gun violence

Two dead, 13 injured after mass shooting in Toronto

The shooter, a 29-year-old man, is also dead.

by Mack Lamoureux and Natalie Alcoba
23 July 2018, 10:39pm

This article originally appeared on VICE Canada

Two victims are dead and 12 other people are injured after a man opened fire on a busy stretch of Toronto Sunday night in what the city's mayor is calling an "almost inconceivable" event.

Police exchanged gunfire with the 29-year-old suspect, who then fled and was located deceased in the area, according to the province's Special Investigations Unit.

It's unclear how he died, or what motivated him to start shooting in the direction of restaurants and crowds of people lining Danforth Avenue, near Logan. His identity has not been released. Police said he was armed with a handgun.

Toronto Mayor John Tory is expected to hold a press conference updating the media Monday morning.

Paramedics described it as a “truly difficult mass casualty incident”, one that drew a huge response from police, fire and paramedics. One of the victims is a woman. As of early Monday morning, a young girl had been in critical condition in hospital. The other victims had also been taken to hospital.

The shooting occurred around 10 p.m. in a busy residential neighbourhood lined with restaurants and patios.

A video appears to capture the shooter as he walks down the street, turns and points a gun and starts firing.

Toronto Police Chief Saunders said he is not ruling out any motive at this point. “I’m not calling it random. This person was here, and he definitely shot, I don’t know why he did what he did,” he told reporters at a press conference at the scene of the shooting.

Mayor John Tory, who described the shooting as "almost inconceivable," urged people not to draw conclusions about what occurred and to allow the police to do their job. But he addressed what has been an alarming rate of gun violence in Toronto.

Christopher Katsarov/The Canadian Press

“We have a gun problem, guns are too readily available to too many people,” he said. “We need to address that.”

There have been more than 220 shooting incidents in Toronto so far this year, a number that is outpacing previous years. The city has responded by deploying 200 police officers into "priority" neighbourhoods.

Officers from the Emergency Task Force unit responded, along with Toronto Fire, paramedics, and uniformed police officers. Ontario's Special Investigations Unit, which probes any incident involving police that results in serious injury or death, has assigned six investigators and three forensics officers to the incident.

Warning: graphic video

One witness told CP24 that he was having a beer with friends when they heard shots ring out.

“I saw seven people on the ground, three girls and two guys inside were eating at the restaurant,” said the man, who was not identified by the news channel. “We were having beers inside, we just heard everything, so everyone was running back to the back.”

Another witness, Andrew Mantzios, told the Globe and Mail he saw the man open fire at a crowd of people at an intersection before shooting a woman who had stumbled on the street point blank.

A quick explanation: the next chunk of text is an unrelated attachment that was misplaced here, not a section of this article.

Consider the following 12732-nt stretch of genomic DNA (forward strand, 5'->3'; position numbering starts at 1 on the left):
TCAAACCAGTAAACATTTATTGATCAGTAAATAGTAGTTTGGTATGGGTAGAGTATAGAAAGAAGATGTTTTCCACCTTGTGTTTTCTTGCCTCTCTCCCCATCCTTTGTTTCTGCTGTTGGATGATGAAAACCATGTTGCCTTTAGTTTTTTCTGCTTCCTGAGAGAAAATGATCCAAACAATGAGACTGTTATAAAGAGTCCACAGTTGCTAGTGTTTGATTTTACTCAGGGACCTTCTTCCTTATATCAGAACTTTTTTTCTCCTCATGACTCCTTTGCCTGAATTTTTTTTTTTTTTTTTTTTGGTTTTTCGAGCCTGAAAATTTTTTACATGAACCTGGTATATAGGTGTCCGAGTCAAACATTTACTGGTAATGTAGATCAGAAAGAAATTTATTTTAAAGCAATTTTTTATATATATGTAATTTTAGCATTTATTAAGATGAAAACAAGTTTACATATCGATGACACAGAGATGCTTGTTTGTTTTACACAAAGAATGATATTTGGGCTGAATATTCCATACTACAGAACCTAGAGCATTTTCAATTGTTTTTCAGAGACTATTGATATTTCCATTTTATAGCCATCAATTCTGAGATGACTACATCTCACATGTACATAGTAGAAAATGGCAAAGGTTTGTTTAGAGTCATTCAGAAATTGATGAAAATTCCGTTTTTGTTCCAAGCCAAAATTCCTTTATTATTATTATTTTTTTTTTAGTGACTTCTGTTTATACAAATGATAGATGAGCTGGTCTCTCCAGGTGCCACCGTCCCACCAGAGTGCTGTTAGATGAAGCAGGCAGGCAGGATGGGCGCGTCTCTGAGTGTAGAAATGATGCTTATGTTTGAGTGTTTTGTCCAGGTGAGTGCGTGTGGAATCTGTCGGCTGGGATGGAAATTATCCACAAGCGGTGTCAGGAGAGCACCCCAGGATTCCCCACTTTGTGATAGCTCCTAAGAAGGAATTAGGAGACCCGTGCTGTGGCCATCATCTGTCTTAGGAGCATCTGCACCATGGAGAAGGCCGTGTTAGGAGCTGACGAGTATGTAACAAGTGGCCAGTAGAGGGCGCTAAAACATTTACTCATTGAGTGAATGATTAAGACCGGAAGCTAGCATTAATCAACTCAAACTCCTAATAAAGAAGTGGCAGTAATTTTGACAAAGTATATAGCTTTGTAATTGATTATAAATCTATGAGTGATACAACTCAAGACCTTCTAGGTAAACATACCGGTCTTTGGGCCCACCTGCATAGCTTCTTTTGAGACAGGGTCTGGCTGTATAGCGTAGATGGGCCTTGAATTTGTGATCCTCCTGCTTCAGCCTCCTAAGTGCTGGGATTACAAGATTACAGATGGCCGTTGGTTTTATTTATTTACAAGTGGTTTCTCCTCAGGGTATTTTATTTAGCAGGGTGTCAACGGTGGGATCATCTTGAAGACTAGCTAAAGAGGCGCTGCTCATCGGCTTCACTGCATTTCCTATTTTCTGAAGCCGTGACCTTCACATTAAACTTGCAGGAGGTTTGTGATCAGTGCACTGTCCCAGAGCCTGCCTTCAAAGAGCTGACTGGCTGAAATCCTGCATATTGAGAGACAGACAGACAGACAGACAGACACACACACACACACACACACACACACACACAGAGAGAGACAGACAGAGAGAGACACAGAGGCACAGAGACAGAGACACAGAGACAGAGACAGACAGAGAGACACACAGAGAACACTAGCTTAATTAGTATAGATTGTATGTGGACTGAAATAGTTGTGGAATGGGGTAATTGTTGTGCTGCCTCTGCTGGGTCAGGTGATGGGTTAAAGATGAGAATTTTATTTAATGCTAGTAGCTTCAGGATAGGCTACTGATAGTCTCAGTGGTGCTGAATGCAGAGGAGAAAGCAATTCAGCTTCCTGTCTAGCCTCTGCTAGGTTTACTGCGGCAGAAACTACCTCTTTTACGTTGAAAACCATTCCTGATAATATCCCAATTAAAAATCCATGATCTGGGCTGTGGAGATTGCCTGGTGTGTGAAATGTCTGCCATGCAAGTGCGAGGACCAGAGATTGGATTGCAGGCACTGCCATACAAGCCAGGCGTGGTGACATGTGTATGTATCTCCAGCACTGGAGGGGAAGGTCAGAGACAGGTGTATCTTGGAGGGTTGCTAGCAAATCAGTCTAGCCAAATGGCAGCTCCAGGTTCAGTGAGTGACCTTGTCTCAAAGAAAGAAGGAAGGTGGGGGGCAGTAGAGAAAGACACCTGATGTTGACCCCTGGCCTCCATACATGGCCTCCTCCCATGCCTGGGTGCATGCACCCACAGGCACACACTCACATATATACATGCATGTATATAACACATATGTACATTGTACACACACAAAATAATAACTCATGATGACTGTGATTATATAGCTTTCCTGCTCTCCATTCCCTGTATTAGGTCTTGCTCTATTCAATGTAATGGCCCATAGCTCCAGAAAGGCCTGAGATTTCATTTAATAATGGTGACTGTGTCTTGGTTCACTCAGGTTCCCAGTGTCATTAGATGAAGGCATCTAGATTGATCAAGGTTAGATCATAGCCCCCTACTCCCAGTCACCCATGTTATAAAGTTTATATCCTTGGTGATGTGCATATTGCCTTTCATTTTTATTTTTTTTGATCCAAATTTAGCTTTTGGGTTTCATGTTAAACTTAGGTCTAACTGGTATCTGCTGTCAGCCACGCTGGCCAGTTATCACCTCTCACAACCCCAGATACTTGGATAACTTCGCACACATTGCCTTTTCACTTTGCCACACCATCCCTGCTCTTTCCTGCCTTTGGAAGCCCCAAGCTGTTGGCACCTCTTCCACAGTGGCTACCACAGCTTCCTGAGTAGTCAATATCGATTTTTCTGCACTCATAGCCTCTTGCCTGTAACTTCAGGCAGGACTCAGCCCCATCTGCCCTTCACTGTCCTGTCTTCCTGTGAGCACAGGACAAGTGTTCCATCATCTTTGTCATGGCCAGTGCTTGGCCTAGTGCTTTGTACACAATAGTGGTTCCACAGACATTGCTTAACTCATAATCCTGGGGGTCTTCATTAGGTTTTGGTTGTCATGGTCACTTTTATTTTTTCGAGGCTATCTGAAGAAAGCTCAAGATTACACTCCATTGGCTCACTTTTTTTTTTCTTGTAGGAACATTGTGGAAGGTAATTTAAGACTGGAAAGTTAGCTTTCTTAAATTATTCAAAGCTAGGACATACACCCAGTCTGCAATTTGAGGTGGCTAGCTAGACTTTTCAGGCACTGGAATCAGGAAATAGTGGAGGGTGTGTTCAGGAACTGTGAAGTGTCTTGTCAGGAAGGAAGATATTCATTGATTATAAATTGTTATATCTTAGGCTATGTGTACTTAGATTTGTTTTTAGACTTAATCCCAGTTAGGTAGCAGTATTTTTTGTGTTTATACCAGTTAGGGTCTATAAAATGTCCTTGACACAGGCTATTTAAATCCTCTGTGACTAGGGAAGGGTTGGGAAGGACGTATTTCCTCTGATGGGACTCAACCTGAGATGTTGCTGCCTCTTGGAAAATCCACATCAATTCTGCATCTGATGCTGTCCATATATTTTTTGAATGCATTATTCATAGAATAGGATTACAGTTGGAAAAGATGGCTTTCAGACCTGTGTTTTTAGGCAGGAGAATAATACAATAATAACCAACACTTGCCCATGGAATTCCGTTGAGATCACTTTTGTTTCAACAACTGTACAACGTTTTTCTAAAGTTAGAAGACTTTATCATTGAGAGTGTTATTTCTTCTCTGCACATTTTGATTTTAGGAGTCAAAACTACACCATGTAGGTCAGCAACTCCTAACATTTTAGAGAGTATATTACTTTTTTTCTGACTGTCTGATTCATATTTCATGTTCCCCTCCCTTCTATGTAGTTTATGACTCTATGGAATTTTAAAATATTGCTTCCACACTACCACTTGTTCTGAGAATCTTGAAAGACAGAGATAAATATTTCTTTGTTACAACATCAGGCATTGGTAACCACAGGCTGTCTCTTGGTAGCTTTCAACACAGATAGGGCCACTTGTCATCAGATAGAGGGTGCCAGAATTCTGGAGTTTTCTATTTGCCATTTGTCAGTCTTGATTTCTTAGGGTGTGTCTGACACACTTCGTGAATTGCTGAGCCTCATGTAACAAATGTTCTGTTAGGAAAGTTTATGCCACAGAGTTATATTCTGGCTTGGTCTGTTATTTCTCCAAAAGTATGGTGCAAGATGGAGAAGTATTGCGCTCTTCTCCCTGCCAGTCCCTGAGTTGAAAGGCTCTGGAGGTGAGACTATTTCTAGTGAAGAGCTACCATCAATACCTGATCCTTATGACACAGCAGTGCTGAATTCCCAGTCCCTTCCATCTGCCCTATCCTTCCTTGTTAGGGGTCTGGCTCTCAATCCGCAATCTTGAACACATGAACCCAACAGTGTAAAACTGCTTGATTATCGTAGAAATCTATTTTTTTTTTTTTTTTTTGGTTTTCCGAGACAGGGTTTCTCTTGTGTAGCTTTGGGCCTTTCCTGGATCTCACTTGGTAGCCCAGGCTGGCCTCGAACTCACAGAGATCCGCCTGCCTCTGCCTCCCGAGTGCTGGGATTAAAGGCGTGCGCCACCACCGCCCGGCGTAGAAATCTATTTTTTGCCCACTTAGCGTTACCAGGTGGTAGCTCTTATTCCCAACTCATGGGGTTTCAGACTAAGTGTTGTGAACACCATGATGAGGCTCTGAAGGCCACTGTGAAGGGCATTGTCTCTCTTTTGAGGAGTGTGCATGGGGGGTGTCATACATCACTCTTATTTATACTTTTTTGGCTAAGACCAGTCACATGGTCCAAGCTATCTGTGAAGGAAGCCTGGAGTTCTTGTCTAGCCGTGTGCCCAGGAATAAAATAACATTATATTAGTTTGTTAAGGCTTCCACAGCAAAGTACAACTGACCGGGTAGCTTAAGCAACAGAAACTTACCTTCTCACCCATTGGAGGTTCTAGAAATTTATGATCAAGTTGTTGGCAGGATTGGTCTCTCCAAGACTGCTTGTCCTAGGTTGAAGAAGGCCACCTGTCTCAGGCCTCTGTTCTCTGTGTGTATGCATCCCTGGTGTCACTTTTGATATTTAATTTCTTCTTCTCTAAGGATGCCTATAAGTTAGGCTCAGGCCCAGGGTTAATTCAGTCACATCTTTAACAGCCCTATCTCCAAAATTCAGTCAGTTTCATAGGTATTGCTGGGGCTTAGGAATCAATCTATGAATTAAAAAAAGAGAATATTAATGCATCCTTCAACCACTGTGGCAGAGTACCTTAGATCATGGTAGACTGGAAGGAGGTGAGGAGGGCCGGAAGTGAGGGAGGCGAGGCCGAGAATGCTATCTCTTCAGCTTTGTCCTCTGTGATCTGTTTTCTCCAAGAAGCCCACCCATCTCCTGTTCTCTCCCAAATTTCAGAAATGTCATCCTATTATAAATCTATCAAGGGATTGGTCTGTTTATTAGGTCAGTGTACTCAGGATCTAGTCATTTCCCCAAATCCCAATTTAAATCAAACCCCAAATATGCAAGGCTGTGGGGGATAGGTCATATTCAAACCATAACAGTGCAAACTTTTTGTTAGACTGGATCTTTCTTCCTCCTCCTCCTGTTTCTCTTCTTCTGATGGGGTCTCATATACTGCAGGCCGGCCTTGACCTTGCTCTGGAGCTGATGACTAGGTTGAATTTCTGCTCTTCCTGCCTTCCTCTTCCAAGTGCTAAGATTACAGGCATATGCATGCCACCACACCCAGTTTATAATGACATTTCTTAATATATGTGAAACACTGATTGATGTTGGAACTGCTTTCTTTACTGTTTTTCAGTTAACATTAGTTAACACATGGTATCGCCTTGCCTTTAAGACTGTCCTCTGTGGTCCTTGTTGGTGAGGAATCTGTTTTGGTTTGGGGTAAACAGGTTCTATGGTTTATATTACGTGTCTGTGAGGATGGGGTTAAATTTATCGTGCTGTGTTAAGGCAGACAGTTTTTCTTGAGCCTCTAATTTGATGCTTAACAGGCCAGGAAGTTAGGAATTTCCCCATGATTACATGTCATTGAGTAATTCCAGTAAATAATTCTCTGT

Dale Moser having dinner at the Auld Spot on Danforth and Hampton with a friend when ten shots rang out near them. At first, like most people, Moser didn’t fully grasp what was happening—that confusion quickly changed when a woman on the patio screamed that a nearby man had a gun.

“When you hear the shots you think, at first, that it’s fireworks or car backfiring but when you hear them in succession you think ‘oh my god, this is another attack,’” Moser old VICE. “There was a couple sitting out front and they jumped and ran to the back and everyone ran with them.”

“It was so loud like bang, bang, bang, bang… it’s one of those things where it happened so fast that you don’t remember a lot, but I remember there being a lot of shots.”

Quickly, Moser and his friend made their way to the kitchen of the restaurant where Robin Hughes and Anthony Wills were working. The two cooks told VICE that clientele of the restaurant made their way to the back quickly and the Auld Spot was soon locked down, with the front garage door pulled down, quickly.

“I didn’t actually see him but other people saw him walk past the patio,” said Hughes. “After that we just went into full lockdown.”

“At first there was a lot of confusion, we weren’t too sure what was happening but it slowly dawned on us that ‘that was a gun. There were two people that were shot in the leg and they managed to make it safely into the tattoo parlor right next to the restaurant.”

At around one in the morning City Councilors Mary Fragedakis and Paula Fletcher walked out of the crime scene after meeting with Mayor Tory. Fletcher, speaking to media, reiterated Tory’s notion that Toronto has a gun problem.

“The mayor told me that it definitely wasn’t a gang related shooting and that we have to do something about guns. We have a gun problem in the city of Toronto,” said Councillor Fletcher. “Why do we need handguns within the city limits?”

The councillors greeted two activists waiting by the police tape outside of the crime scene. Here they hugged Joan Howard, an anti-violence activist in the city, who lost her son to a shooting in the area in 2003.

“This is so terrible to hear,” Howard said. "I walk the Danforth, I eat at the Danforth. To hear this is devastating. So my sympathy go out to the families tonight because I know what they’re going through.”

“It’s time to say enough is enough. Toronto is not a safe city anymore.”

Cover image: Frank Gunn/The Canadian Press